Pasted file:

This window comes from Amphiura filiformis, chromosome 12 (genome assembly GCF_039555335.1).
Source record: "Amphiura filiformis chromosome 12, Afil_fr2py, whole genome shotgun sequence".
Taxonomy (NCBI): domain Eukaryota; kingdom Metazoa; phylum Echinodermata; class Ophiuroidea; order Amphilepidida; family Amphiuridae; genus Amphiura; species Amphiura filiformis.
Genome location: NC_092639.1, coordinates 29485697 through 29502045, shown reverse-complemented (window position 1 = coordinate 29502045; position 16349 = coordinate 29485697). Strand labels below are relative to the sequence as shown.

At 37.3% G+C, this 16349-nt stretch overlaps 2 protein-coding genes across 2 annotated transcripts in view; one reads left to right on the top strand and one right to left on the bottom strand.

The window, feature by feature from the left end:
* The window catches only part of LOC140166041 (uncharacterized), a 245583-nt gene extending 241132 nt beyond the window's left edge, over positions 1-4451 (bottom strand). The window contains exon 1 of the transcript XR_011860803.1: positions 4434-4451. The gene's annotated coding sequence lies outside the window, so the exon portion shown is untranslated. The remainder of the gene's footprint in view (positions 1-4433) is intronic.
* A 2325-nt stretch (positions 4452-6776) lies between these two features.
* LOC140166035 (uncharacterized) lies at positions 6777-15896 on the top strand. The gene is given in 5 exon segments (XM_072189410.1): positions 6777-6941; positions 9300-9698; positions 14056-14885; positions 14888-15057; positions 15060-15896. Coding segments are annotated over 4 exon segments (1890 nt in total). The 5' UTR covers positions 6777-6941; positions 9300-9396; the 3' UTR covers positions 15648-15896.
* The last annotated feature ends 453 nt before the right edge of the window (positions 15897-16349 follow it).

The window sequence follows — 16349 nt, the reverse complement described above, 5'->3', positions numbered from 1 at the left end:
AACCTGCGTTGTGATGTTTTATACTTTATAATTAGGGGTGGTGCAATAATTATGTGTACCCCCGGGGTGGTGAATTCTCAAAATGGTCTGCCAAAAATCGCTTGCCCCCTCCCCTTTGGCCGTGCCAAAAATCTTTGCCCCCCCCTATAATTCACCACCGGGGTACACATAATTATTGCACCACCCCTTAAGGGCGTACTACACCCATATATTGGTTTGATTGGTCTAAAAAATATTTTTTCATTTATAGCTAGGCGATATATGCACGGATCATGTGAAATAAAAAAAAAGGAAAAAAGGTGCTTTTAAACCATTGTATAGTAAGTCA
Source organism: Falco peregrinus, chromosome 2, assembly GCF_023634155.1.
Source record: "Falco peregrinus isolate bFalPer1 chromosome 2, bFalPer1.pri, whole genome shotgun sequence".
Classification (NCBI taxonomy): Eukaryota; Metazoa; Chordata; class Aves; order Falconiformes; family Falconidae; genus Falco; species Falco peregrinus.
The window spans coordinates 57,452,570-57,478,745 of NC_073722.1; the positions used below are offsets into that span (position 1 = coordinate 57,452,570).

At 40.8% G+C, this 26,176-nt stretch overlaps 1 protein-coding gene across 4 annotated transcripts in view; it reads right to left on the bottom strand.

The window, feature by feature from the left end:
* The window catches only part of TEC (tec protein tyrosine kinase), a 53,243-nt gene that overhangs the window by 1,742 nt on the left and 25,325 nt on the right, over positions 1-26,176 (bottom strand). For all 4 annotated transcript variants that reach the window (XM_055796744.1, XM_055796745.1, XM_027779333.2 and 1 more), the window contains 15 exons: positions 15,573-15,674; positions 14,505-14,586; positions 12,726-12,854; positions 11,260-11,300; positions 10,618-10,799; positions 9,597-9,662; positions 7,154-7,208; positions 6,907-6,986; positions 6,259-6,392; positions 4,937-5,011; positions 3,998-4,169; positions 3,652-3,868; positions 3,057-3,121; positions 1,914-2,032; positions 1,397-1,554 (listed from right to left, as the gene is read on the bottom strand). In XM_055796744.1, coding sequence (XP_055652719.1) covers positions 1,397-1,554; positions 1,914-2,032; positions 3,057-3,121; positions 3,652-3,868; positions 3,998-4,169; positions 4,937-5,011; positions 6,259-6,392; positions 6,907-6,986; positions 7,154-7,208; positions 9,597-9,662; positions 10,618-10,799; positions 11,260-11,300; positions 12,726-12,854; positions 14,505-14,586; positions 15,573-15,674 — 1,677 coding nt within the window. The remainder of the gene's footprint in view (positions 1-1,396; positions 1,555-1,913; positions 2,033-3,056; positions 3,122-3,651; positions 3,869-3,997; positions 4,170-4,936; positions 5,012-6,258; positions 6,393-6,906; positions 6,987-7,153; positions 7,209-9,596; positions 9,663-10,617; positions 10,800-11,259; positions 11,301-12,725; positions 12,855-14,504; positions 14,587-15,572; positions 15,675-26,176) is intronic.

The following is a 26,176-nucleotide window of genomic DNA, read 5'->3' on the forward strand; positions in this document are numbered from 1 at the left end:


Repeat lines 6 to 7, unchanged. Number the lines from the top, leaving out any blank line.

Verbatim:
The window, feature by feature from the left end:
* The window catches only part of LOC140166041 (uncharacterized), a 245583-nt gene extending 241132 nt beyond the window's left edge, over positions 1-4451 (bottom strand). The window contains exon 1 of the transcript XR_011860803.1: positions 4434-4451. The gene's annotated coding sequence lies outside the window, so the exon portion shown is untranslated. The remainder of the gene's footprint in view (positions 1-4433) is intronic.